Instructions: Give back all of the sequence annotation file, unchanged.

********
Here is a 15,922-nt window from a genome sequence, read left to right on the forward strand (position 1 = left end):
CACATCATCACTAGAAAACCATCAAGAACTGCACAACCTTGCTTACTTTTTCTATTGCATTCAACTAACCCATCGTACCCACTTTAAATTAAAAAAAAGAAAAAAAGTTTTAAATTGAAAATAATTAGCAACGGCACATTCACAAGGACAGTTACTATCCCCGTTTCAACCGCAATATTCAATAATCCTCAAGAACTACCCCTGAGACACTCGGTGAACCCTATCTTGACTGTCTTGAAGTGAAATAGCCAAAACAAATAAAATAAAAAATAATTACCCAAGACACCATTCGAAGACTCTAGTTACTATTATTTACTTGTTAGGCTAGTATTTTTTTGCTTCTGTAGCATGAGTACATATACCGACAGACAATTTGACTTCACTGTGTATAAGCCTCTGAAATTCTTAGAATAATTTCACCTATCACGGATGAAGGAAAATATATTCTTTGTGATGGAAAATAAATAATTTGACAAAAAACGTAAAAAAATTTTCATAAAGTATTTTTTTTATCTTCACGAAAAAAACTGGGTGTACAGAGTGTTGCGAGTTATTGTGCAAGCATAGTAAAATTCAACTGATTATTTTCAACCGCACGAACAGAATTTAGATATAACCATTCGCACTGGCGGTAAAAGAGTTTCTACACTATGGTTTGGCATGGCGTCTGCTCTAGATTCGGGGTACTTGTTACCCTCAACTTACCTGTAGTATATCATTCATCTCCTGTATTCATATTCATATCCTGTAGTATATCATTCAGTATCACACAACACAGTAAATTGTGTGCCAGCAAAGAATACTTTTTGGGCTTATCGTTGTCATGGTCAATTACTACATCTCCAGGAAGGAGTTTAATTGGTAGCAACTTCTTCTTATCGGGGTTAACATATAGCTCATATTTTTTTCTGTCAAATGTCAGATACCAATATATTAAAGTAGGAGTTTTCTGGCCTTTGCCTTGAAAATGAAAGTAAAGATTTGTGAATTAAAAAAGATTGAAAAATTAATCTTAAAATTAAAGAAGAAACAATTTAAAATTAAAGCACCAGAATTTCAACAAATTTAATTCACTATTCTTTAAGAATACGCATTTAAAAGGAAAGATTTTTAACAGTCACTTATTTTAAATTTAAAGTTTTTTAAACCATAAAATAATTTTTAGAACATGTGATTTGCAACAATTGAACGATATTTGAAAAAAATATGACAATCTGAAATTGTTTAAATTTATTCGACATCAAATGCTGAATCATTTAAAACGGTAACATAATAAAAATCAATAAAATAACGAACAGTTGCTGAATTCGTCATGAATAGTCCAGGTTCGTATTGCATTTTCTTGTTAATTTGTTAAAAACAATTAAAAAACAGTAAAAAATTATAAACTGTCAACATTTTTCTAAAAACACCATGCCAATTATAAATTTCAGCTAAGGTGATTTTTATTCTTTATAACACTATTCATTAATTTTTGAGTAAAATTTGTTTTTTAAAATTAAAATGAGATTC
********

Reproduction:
Here is a 15,922-nt window from a genome sequence, read left to right on the forward strand (position 1 = left end):
CACATCATCACTAGAAAACCATCAAGAACTGCACAACCTTGCTTACTTTTTCTATTGCATTCAACTAACCCATCGTACCCACTTTAAATTAAAAAAAAGAAAAAAAGTTTTAAATTGAAAATAATTAGCAACGGCACATTCACAAGGACAGTTACTATCCCCGTTTCAACCGCAATATTCAATAATCCTCAAGAACTACCCCTGAGACACTCGGTGAACCCTATCTTGACTGTCTTGAAGTGAAATAGCCAAAACAAATAAAATAAAAAATAATTACCCAAGACACCATTCGAAGACTCTAGTTACTATTATTTACTTGTTAGGCTAGTATTTTTTTGCTTCTGTAGCATGAGTACATATACCGACAGACAATTTGACTTCACTGTGTATAAGCCTCTGAAATTCTTAGAATAATTTCACCTATCACGGATGAAGGAAAATATATTCTTTGTGATGGAAAATAAATAATTTGACAAAAAACGTAAAAAAATTTTCATAAAGTATTTTTTTTATCTTCACGAAAAAAACTGGGTGTACAGAGTGTTGCGAGTTATTGTGCAAGCATAGTAAAATTCAACTGATTATTTTCAACCGCACGAACAGAATTTAGATATAACCATTCGCACTGGCGGTAAAAGAGTTTCTACACTATGGTTTGGCATGGCGTCTGCTCTAGATTCGGGGTACTTGTTACCCTCAACTTACCTGTAGTATATCATTCATCTCCTGTATTCATATTCATATCCTGTAGTATATCATTCAGTATCACACAACACAGTAAATTGTGTGCCAGCAAAGAATACTTTTTGGGCTTATCGTTGTCATGGTCAATTACTACATCTCCAGGAAGGAGTTTAATTGGTAGCAACTTCTTCTTATCGGGGTTAACATATAGCTCATATTTTTTTCTGTCAAATGTCAGATACCAATATATTAAAGTAGGAGTTTTCTGGCCTTTGCCTTGAAAATGAAAGTAAAGATTTGTGAATTAAAAAAGATTGAAAAATTAATCTTAAAATTAAAGAAGAAACAATTTAAAATTAAAGCACCAGAATTTCAACAAATTTAATTCACTATTCTTTAAGAATACGCATTTAAAAGGAAAGATTTTTAACAGTCACTTATTTTAAATTTAAAGTTTTTTAAACCATAAAATAATTTTTAGAACATGTGATTTGCAACAATTGAACGATATTTGAAAAAAATATGACAATCTGAAATTGTTTAAATTTATTCGACATCAAATGCTGAATCATTTAAAACGGTAACATAATAAAAATCAATAAAATAACGAACAGTTGCTGAATTCGTCATGAATAGTCCAGGTTCGTATTGCATTTTCTTGTTAATTTGTTAAAAACAATTAAAAAACAGTAAAAAATTATAAACTGTCAACATTTTTCTAAAAACACCATGCCAATTATAAATTTCAGCTAAGGTGATTTTTATTCTTTATAACACTATTCATTAATTTTTGAGTAAAATTTGTTTTTTAAAATTAAAATGAGATTC